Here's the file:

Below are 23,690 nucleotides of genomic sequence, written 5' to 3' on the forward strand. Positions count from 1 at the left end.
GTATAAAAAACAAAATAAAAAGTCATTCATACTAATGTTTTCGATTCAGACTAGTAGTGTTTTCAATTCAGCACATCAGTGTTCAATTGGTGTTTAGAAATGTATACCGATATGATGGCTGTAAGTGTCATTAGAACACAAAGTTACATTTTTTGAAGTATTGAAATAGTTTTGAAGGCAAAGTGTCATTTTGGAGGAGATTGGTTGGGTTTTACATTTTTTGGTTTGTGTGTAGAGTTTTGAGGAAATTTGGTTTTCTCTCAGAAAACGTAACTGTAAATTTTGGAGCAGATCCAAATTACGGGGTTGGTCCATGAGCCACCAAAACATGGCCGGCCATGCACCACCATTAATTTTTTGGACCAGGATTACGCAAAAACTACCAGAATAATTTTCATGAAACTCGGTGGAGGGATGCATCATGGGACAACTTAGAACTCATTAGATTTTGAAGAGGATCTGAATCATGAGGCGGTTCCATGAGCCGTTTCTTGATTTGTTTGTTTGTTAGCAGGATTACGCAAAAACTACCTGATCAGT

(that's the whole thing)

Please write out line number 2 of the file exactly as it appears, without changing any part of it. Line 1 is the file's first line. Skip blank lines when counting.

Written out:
GTATAAAAAACAAAATAAAAAGTCATTCATACTAATGTTTTCGATTCAGACTAGTAGTGTTTTCAATTCAGCACATCAGTGTTCAATTGGTGTTTAGAAATGTATACCGATATGATGGCTGTAAGTGTCATTAGAACACAAAGTTACATTTTTTGAAGTATTGAAATAGTTTTGAAGGCAAAGTGTCATTTTGGAGGAGATTGGTTGGGTTTTACATTTTTTGGTTTGTGTGTAGAGTTTTGAGGAAATTTGGTTTTCTCTCAGAAAACGTAACTGTAAATTTTGGAGCAGATCCAAATTACGGGGTTGGTCCATGAGCCACCAAAACATGGCCGGCCATGCACCACCATTAATTTTTTGGACCAGGATTACGCAAAAACTACCAGAATAATTTTCATGAAACTCGGTGGAGGGATGCATCATGGGACAACTTAGAACTCATTAGATTTTGAAGAGGATCTGAATCATGAGGCGGTTCCATGAGCCGTTTCTTGATTTGTTTGTTTGTTAGCAGGATTACGCAAAAACTACCTGATCAGT